By JEFF GROAT, Wadsworth Solutions, Toledo, OH
In U.S. hospitals, the Centers for Disease Control (CDC) estimates that healthcare acquired infections (HAIs) account for an estimated 1.7 million infections each year. HAIs occur when patients acquire a new disease or infection while in the hospital. Post-surgical infections alone are believed to account for up to $10 billion annually in healthcare expenditures, and hospitals are held liable for those costs.
Fortunately, for both patients and hospitals, trend analysis indicates that instances of HAIs are decreasing. Up-to-date smart ventilation technologies driven by building automation systems are helping to reduce these risks by effectively managing airflows across hospital facilities. However, in order to be effective, these systems must be properly designed, operated, and maintained.
Best Practices for Maintaining Healthy Airflows
Our company, Wadsworth Solutions, works side by side with facilities staff to help make hospital environments safer for patients and staff. As a Schneider Electric Master-level EcoXpert, we support building owners and portfolio managers in their efforts to automate their facilities and to integrate analytics into their building automation practices. We also advise building owners on methods for optimizing building operations during low-occupancy situations, such as the 15 steps outlined in this new brochure by Schneider Electric (below).
Airflow systems are complex, and over the years, we have helped hospitals to implement the proper steps for maintaining the safety of their ventilation. We often recommend that our healthcare clients implement the following best practices:
• Enhance your ability to log and trend data — Today’s building management systems have more memory available than ever before. More memory increases the system’s ability to compile more data. Better analysis of data allows hospital officials to offer regulators complete and detailed reports surrounding both the rate of air changes in rooms and the rate of energy consumption. Data analytics tools also help facilities staff to work with trending data in order to optimize building performance through data-driven system adjustments;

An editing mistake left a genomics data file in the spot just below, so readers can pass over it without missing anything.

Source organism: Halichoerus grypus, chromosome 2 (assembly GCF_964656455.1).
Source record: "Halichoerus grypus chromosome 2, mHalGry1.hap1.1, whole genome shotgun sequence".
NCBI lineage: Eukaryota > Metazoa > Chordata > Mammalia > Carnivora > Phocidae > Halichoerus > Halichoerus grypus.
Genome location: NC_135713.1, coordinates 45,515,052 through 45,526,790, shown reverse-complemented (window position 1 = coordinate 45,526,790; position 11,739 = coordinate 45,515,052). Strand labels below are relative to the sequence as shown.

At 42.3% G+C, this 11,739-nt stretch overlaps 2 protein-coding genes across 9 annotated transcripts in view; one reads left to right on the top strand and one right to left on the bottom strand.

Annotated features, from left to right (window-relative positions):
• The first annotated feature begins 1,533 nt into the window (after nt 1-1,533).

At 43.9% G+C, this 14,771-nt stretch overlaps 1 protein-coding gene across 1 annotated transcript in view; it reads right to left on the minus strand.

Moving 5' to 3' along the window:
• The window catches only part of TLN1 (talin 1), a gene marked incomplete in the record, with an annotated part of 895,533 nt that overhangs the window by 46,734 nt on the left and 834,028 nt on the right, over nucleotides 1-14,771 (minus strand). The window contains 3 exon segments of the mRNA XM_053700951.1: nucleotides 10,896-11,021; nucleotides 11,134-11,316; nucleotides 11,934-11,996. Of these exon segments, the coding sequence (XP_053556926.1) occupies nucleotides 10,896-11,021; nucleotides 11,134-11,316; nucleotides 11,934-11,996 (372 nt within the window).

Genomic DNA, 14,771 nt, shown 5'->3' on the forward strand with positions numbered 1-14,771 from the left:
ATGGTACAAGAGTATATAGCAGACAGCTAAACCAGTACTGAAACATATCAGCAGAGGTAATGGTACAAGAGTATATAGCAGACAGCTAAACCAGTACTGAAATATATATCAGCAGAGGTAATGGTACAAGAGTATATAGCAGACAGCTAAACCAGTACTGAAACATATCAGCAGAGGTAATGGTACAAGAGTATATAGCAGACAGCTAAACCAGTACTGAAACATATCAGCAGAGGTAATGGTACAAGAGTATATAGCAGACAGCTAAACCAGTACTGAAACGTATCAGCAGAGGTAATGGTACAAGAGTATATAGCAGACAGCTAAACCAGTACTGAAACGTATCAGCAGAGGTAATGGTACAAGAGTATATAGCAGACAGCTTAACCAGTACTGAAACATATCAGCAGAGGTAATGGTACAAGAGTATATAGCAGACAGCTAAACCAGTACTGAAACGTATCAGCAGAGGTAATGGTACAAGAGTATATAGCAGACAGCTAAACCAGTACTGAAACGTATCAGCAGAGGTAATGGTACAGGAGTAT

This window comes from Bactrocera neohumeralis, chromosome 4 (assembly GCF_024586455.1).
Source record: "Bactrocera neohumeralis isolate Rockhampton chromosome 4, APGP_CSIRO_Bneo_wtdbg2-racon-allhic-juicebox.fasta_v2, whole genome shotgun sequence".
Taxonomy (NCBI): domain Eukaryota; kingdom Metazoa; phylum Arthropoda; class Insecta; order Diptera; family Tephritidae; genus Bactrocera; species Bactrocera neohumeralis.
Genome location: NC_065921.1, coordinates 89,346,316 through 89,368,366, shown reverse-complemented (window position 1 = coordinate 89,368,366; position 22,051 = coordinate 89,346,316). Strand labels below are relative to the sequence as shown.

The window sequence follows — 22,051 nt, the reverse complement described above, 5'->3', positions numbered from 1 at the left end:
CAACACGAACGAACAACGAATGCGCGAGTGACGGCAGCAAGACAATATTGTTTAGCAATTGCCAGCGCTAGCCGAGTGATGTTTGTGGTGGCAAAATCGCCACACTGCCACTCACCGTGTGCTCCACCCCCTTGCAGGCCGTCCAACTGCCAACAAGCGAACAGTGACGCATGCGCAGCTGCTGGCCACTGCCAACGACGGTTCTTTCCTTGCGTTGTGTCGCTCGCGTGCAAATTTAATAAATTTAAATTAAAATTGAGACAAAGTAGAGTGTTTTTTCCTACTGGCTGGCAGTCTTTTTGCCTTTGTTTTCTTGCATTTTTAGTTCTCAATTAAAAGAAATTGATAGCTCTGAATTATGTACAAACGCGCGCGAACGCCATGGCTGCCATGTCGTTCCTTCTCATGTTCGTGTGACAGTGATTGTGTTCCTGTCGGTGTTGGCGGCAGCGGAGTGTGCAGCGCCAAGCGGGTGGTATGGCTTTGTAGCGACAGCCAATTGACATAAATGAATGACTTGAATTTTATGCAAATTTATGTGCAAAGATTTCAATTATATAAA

• Engineer spaces to enable both positive and negative pressures — Following up on Six Steps Hospital Facilities Can Take to Reduce the Risk of Spreading Infectious Disease, a recent blog from Chris Roberts, Global Solution Architect for Healthcare at Schneider Electric, I thought I would also share this. In some hospital rooms, positive air pressure (new air coming in) is a strict requirement.
In an operating suite, for example, when an operation is occurring, up to 24 air changes per hour are required. Thus, every three minutes, all the air in the room must be completely turned over. In other hospital rooms, negative air pressure is required. Consider rooms that house soiled garments, scrubs, and devices that were used in surgery. Those are rooms that should be kept at a negative air pressure (no air leaves the room and enters nearby rooms). Precision ventilation systems operating without defect are required to maintain such positive and negative air flow conditions;
• Perform regular maintenance — As fresh air comes in from outside of the building, it is mixed and screened for contaminants. Then, that air makes its way through duct work, moving across coils for heating, cooling, and humidification, through a series of filters, and finally into the spaces where patients and staff reside. At the same time, inside air is removed and replaced with the new incoming air. Without proper preventative maintenance of these air distribution systems (including regular replacement of filters), building owners invite situations where the risk of airborne mold spores, which contaminate the air supply, increases;
• Pay attention to damper performance — Within buildings, dampers are used for controlling air flow. The introduction of fresh outside air into the facility, for instance, is controlled by a damper. Some dampers help to mix air while others manage the volume of return air. Most dampers have slats and a very fine mesh screen that operate to control the flow of the air. When a damper malfunction occurs, air quality is impacted, and pre-set airflow parameters are difficult to achieve. Thus, dampers should be inspected and tested on a regular basis in order to ensure safe airflow performance.
To download the above brochure or to learn more about how digitized building automation solutions can enhance healthcare airflow quality, visit the Schneider Electric EcoStruxure™ web site.